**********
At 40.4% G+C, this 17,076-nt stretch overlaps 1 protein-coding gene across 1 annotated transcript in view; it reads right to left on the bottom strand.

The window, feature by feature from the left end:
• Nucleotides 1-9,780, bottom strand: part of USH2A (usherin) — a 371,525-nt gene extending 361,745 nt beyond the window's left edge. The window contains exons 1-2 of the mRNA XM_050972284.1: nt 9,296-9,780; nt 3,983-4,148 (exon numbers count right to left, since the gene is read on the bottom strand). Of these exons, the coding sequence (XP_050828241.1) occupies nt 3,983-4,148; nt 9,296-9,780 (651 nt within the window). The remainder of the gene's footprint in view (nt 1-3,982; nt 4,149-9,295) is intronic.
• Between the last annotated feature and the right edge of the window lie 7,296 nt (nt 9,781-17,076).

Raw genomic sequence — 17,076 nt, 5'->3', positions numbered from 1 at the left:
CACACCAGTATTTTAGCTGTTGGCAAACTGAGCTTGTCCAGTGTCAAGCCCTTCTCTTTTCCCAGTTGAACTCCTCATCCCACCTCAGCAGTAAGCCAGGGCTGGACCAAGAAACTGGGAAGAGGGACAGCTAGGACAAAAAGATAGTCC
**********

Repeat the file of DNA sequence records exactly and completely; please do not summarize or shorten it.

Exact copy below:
At 40.4% G+C, this 17,076-nt stretch overlaps 1 protein-coding gene across 1 annotated transcript in view; it reads right to left on the bottom strand.

The window, feature by feature from the left end:
• Nucleotides 1-9,780, bottom strand: part of USH2A (usherin) — a 371,525-nt gene extending 361,745 nt beyond the window's left edge. The window contains exons 1-2 of the mRNA XM_050972284.1: nt 9,296-9,780; nt 3,983-4,148 (exon numbers count right to left, since the gene is read on the bottom strand). Of these exons, the coding sequence (XP_050828241.1) occupies nt 3,983-4,148; nt 9,296-9,780 (651 nt within the window). The remainder of the gene's footprint in view (nt 1-3,982; nt 4,149-9,295) is intronic.
• Between the last annotated feature and the right edge of the window lie 7,296 nt (nt 9,781-17,076).

Raw genomic sequence — 17,076 nt, 5'->3', positions numbered from 1 at the left:
CACACCAGTATTTTAGCTGTTGGCAAACTGAGCTTGTCCAGTGTCAAGCCCTTCTCTTTTCCCAGTTGAACTCCTCATCCCACCTCAGCAGTAAGCCAGGGCTGGACCAAGAAACTGGGAAGAGGGACAGCTAGGACAAAAAGATAGTCC